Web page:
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Sinking Scotland: Aerial analysis reveals impact of global warming on our vanishing coastline

Fort George near Inverness is one of the castles at risk. Historian Jamie Crawford took to the skies in helicopters and light aircraft, top, to see the effects of climate change on Scotland’s coastlines for himself. He says today’s aerial photographs, main and left, show the tide line is much higher than it was in 1941, above, and fears we will soon lose many of our historic sites.
Fort George near Inverness is one of the castles at risk. Historian Jamie Crawford took to the skies in helicopters and light aircraft, top, to see the effects of climate change on Scotland’s coastlines for himself. He says today’s aerial photographs, main and left, show the tide line is much higher than it was in 1941, above, and fears we will soon lose many of our historic sites.

For centuries they have been the imposing and majestic guardians of our country’s coastline.

Now Scotland’s historic castles, strongholds and forts could be at risk from the very thing they were defending.

Historic Environment Scotland’s Jamie Crawford, presenter of returning documentary series Scotland From The Sky, says our historic sites are in grave danger from the coastal impact of climate change.

The three-part series makes use of the millions of archive pictures held by Historic Environment Scotland to tell the country’s story from above.

Having seen the impact Blue Planet had on the public’s attitudes towards plastic, Jamie says he wanted to use the platform to warn of the potentially catastrophic effect we are having on our history – before it’s too late.

“Sometimes you make TV to engage and entertain, but I needed to send a message, too,” said Jamie.

“Many of our most important historic sites are, of course, on the coast due to us being an island.

“Sea levels are rising and the process of erosion is increasing, due to uncertain weather. Sites are under threat but a change in behaviour can impact positively on that. We can play a part in helping to save these places.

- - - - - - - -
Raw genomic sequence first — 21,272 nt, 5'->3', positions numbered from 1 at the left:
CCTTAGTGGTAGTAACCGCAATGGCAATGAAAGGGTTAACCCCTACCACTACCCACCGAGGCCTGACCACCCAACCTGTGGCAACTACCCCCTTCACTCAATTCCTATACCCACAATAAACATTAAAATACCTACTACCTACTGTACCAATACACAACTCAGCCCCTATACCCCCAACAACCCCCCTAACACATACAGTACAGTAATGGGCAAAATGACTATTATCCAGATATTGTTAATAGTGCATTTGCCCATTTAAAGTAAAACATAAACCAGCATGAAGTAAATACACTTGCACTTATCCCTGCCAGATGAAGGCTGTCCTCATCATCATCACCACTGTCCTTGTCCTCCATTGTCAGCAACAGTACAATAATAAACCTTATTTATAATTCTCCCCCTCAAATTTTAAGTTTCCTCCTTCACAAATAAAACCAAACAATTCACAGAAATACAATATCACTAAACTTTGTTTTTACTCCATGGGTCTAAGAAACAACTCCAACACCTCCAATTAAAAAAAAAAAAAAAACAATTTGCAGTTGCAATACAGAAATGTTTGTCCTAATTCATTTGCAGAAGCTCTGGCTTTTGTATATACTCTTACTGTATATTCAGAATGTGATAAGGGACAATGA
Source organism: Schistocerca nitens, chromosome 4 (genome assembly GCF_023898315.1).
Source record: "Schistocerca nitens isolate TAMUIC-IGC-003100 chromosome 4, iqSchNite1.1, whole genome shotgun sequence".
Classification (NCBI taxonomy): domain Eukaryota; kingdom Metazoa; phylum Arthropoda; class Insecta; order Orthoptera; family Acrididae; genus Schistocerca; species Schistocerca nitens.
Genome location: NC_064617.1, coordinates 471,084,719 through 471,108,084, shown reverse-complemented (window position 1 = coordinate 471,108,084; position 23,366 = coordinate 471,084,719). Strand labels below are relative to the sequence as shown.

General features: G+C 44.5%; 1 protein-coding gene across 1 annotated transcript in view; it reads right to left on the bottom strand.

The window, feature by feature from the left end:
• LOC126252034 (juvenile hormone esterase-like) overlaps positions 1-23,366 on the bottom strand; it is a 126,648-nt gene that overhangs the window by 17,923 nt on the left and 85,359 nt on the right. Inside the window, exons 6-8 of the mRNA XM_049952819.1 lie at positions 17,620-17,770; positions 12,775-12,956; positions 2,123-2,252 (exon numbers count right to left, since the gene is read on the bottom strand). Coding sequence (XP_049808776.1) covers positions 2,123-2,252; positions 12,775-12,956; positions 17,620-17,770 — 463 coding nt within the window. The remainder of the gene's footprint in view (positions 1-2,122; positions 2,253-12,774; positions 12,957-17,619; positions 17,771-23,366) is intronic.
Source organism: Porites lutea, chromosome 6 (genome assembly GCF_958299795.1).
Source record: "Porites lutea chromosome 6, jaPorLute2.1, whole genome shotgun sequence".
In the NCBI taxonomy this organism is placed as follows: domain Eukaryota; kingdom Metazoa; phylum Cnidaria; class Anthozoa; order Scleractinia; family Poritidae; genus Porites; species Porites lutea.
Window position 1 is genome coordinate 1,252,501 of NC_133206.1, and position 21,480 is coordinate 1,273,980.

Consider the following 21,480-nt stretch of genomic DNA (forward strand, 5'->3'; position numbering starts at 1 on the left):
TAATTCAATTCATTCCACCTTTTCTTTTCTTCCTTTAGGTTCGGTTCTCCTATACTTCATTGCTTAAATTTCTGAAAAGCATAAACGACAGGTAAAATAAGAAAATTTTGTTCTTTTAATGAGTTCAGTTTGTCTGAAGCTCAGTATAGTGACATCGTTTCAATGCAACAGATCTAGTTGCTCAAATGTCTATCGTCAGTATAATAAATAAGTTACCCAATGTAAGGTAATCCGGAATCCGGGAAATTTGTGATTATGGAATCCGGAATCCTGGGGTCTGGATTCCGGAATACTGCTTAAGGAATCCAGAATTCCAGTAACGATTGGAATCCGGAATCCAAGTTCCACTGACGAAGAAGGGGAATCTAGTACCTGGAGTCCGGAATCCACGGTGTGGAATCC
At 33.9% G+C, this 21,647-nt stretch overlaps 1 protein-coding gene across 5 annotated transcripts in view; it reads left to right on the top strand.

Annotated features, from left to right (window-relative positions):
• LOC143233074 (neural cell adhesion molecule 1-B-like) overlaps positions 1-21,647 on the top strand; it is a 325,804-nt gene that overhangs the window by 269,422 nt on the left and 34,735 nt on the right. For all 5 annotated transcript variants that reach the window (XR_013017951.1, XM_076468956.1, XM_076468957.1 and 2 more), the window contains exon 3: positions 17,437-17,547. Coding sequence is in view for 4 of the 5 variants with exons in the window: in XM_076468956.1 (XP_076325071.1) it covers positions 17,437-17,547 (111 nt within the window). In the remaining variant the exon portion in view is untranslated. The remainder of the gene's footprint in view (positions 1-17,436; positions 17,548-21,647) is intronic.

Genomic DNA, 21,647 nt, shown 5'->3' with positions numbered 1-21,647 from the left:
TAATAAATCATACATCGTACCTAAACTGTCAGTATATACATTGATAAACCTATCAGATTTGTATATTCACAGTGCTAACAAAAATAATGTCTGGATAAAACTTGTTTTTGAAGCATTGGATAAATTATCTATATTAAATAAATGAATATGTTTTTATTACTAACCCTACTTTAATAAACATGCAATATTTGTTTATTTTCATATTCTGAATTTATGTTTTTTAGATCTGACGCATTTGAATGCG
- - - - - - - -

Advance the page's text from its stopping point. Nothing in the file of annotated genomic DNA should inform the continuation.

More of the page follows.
“It’s a conversation we need to have as a nation as to what we do about it.

“Scotland will inevitably lose some of its historical coastal sites over the next century – the only question is how many.”

Scientist David Harkin, an expert on the impact of climate change on precious buildings, agrees.

“Coastal erosion and sea level rises are very much natural processes and have always happened, but what makes it different now is the rate of change with which it is happening,” he said.

“In past 20 years, sea levels have been rising three millimetres a year. That’s higher than the UK average, which is around 1.4mm a year. What that shows is in the past 20 years, sea levels have gone up, it’s getting faster.”

David hopes the threat of losing some of these sites could push us to make changes in our lives.

“What people need is to react to something they love and who doesn’t love coming to historic sites like this,” he continued.

“We are lucky in Scotland to have such a rich and diverse historic environment. It’s part of our everyday lives, our DNA and essentially who we are as a nation.

“People love coming to these sites, so if they know the impact of climate change means they might lose them, then that potentially is what they need to inspire them to take action.”

Jamie visits Fort George, near Inverness, to see the impact the erosion of the coastline could eventually have on the near 300-year-old garrison.

It’s just one of many sites featured in the new series. He also goes to remote locations like Canna, Staffa, the Whaligoe Steps near Wick and Shetland, as well as more central sites like the Greendykes Bing near Edinburgh, the Clyde and the former Ravenscraig works in Motherwell.

Having been born in Shetland in 1978 while his dad worked on the Sullom Voe oil development, his return to the island was of particular personal interest. “Shetland has always been a big part of my life,” he said. “I left at six months old but being back there felt like home.”

Jamie’s connection to the aerial archives stretches back a decade to when he began working with the Royal Commission (now part of Historic Environment Scotland).

“They caught my eye because they provide an almost seamless record from 1920 to now.

“Having that record of the landscape from above allows you to see an enormous amount of change and tackle it in a novel way.”

While he spends much of his time in the series in helicopters and light aircraft, Jamie also gets his hands dirty down on the ground.

“I love doing that stuff,” Jamie continued. “It’s good to see it from above, see things you might not see on the ground, and then go and study it in detail.

“The aerial photo is often just the start of the story but you have to be on the ground to explore the place.”


Scotland From The Sky, BBC One Scotland, Wednesday, 9pm